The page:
But what about the claim that Mandel voted to deny autism coverage?

Mandel has, in fact, voted on autism coverage. He was in the Ohio General Assembly at the time.

A 2009 state bill would have mandated that health insurers cover autism. The bill, backed by autism-care groups, passed the Ohio House but never got out of the Ohio Senate. Mandel, in the House, was among the minority voting no.

According to news coverage, opponents said they worried the mandate would drive up premiums, which small employers could not afford. This was also the view of the National Federation of Independent Businesses, which lobbied against the bill.

Yet the bill contained controls against excessive costs. According to the bill language and a related analysis we read from the Ohio Legislative Service Commission, the legislation stipulated that any company could opt out of the coverage requirement if it could show this mandate drove up its insurance costs by 1 percent or more.  

Mandel’s campaign communications director, Travis Considine, acknowledged Mandel’s "no" vote. But he pointed us to an amendment that Mandel supported before voting against the final bill. Intended to help control costs, the amendment would have required an attending psychologist or physician to develop a treatment plan for each autism patient using insurance, and to limit mandatory autism coverage to $36,000 a year, according to the bill language and a legislative summary. The amendment also would allow insurers to request reviews of treatment every six months.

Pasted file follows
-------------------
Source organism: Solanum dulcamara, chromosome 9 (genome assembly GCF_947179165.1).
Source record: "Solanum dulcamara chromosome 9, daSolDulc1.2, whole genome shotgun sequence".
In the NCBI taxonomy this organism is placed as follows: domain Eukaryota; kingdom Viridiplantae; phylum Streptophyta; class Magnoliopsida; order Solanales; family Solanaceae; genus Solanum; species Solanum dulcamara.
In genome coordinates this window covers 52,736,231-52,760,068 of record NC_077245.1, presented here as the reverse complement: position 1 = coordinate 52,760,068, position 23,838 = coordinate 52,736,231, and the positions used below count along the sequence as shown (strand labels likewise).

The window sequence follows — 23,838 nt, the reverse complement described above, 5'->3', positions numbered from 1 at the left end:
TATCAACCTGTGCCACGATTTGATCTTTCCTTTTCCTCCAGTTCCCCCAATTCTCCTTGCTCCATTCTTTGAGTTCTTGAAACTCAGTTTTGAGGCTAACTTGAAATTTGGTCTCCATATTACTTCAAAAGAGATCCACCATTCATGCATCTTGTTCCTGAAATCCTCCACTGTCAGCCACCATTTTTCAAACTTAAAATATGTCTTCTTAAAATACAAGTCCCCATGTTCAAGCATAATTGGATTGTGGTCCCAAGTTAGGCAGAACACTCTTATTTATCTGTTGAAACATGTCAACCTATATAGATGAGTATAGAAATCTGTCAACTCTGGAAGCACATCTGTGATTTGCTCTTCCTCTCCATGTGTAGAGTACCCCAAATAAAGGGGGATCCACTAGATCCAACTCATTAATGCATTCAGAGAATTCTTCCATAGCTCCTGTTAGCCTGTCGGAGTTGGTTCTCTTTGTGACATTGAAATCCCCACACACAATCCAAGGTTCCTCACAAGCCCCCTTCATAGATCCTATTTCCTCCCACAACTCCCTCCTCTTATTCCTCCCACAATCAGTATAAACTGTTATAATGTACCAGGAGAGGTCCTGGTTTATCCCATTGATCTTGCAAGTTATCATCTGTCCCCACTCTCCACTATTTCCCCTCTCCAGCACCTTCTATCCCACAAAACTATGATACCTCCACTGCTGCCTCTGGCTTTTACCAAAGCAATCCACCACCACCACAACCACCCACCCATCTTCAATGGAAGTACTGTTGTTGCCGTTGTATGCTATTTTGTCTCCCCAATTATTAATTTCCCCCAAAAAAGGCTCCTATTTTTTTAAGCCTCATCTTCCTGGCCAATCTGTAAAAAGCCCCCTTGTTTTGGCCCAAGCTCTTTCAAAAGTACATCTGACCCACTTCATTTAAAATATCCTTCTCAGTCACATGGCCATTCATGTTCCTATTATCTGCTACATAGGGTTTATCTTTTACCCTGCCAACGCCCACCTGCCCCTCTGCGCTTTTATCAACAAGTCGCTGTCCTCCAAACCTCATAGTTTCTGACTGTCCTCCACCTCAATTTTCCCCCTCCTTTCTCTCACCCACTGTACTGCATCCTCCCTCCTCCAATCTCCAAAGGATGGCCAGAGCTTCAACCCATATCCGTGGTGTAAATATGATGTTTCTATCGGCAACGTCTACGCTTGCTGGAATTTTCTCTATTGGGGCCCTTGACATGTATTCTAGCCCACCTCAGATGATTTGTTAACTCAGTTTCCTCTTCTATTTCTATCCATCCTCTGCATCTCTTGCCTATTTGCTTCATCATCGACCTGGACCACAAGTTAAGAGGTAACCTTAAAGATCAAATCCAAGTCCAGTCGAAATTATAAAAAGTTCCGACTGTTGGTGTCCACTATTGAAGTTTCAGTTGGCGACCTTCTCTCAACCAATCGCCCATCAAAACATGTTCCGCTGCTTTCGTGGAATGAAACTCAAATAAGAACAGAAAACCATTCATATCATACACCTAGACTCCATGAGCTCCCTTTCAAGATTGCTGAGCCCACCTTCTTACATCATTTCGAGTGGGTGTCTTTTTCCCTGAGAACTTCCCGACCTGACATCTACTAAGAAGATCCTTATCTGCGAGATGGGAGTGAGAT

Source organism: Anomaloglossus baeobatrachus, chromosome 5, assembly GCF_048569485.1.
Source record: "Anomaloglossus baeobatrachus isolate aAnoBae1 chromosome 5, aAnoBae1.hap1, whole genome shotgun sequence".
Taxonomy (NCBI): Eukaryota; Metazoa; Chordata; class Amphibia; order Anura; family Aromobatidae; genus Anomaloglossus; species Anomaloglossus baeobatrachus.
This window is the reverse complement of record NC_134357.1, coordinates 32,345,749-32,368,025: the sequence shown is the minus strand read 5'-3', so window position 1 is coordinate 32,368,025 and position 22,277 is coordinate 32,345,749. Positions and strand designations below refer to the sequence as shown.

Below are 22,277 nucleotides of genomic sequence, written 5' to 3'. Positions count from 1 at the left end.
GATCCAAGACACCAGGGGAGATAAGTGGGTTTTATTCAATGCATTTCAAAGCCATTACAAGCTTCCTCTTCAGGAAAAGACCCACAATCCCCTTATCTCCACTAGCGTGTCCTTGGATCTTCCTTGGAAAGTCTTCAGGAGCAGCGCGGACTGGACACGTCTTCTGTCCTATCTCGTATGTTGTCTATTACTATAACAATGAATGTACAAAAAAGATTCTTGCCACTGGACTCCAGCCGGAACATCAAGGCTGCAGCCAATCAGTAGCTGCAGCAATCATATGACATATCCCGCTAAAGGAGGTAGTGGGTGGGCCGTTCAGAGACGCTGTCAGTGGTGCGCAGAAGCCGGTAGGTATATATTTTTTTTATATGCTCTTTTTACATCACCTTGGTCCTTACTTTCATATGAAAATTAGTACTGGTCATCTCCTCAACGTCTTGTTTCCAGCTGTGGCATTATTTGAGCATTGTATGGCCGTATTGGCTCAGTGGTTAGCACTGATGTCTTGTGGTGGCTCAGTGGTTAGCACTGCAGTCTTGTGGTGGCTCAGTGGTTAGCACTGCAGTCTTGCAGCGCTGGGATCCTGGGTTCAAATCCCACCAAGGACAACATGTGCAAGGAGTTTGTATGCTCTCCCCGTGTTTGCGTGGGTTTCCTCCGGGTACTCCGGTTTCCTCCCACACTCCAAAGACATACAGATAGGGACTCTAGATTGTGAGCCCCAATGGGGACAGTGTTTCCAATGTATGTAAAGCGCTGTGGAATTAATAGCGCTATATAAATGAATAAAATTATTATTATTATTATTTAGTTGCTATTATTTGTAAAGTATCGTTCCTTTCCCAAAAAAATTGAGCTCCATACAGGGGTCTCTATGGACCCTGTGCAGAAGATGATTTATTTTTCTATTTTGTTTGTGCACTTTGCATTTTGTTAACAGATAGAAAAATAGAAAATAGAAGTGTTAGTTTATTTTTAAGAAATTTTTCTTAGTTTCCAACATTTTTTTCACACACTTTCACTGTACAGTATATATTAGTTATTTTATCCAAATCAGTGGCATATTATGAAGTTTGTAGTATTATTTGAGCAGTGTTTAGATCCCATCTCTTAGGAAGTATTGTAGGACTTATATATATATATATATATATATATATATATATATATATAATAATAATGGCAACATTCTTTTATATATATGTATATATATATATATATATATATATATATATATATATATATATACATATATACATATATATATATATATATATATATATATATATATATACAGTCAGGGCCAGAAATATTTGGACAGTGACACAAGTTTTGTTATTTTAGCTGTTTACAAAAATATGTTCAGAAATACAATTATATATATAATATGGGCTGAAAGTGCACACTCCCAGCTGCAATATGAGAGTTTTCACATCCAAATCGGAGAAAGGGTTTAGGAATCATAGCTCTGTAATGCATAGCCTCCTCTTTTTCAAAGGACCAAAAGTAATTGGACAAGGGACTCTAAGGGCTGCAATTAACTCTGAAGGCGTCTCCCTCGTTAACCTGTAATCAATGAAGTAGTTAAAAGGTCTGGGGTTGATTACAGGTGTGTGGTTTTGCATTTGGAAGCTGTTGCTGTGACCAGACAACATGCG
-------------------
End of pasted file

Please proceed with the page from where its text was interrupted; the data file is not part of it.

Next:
The amendment passed unanimously and its requirements were included in the final bill. That final bill had 57 "yes" votes and 39 votes of no, including Mandel’s, before moving the state Senate, where it died. The support group Autism Speaks says it expects a new version to emerge in Columbus soon.

Considine also told us that in a separate matter, Mandel voted for state legislation providing money for a special education scholarship program. Special education students sometimes transfer out of their local schools and attend alternative programs to get the individualized attention their parents want for them. The scholarships are similar to vouchers, reducing parents’ costs, and have been popular among families with autistic children.

This may help show that Mandel is not heartless. But it does not change the accuracy of the NEA claim that Mandel "voted to let insurance companies deny coverage for autism." The point of the commercial, in fact, comes in Denoia’s final line: "Ohio needs a senator who will stand up to the insurance companies..."

Two points are worth mentioning.

First, the NEA couched its claim with the teacher saying, "I read that Josh Mandel voted to let insurance companies deny coverage for autism." (Italics added for emphasis.) Some ad campaigns use similar words to get a little wiggle room if their accuracy is challenged. Hey, the teacher is only saying what she read. But in this case, no couching was necessary. The teacher’s reading comprehension was good.

Second, as a point of semantics, Mandel did not actually vote to deny autism coverage; it was already denied by many insurers. But he voted against requiring coverage, which has the same effect as voting to allow insurers to deny it.

That’s additional information that provides clarification.

On the Truth-O-Meter, the NEA’s claim rates Mostly True.